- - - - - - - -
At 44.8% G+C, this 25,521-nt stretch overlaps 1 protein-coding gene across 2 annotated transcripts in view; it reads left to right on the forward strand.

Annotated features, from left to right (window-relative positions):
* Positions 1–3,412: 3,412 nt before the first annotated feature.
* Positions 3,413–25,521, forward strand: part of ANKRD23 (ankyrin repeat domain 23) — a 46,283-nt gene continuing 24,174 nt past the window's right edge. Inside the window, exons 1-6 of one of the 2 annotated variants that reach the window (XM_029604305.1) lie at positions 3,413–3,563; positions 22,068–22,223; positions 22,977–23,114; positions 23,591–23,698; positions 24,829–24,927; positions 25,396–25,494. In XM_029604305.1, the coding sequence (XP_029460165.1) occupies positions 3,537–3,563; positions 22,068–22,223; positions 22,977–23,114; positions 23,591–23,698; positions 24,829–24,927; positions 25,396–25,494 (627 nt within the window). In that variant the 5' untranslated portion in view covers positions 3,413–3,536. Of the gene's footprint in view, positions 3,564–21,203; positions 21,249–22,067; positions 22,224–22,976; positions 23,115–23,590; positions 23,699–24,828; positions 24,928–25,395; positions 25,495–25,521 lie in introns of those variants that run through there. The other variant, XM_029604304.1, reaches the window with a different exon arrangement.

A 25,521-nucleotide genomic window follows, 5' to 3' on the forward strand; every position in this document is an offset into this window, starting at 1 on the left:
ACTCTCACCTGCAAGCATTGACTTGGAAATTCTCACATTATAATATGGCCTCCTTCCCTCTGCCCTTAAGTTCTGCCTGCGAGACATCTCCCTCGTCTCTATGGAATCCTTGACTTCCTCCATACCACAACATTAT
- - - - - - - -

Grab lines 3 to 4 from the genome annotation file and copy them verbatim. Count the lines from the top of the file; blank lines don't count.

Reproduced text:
* Positions 1–3,412: 3,412 nt before the first annotated feature.
* Positions 3,413–25,521, forward strand: part of ANKRD23 (ankyrin repeat domain 23) — a 46,283-nt gene continuing 24,174 nt past the window's right edge. Inside the window, exons 1-6 of one of the 2 annotated variants that reach the window (XM_029604305.1) lie at positions 3,413–3,563; positions 22,068–22,223; positions 22,977–23,114; positions 23,591–23,698; positions 24,829–24,927; positions 25,396–25,494. In XM_029604305.1, the coding sequence (XP_029460165.1) occupies positions 3,537–3,563; positions 22,068–22,223; positions 22,977–23,114; positions 23,591–23,698; positions 24,829–24,927; positions 25,396–25,494 (627 nt within the window). In that variant the 5' untranslated portion in view covers positions 3,413–3,536. Of the gene's footprint in view, positions 3,564–21,203; positions 21,249–22,067; positions 22,224–22,976; positions 23,115–23,590; positions 23,699–24,828; positions 24,928–25,395; positions 25,495–25,521 lie in introns of those variants that run through there. The other variant, XM_029604304.1, reaches the window with a different exon arrangement.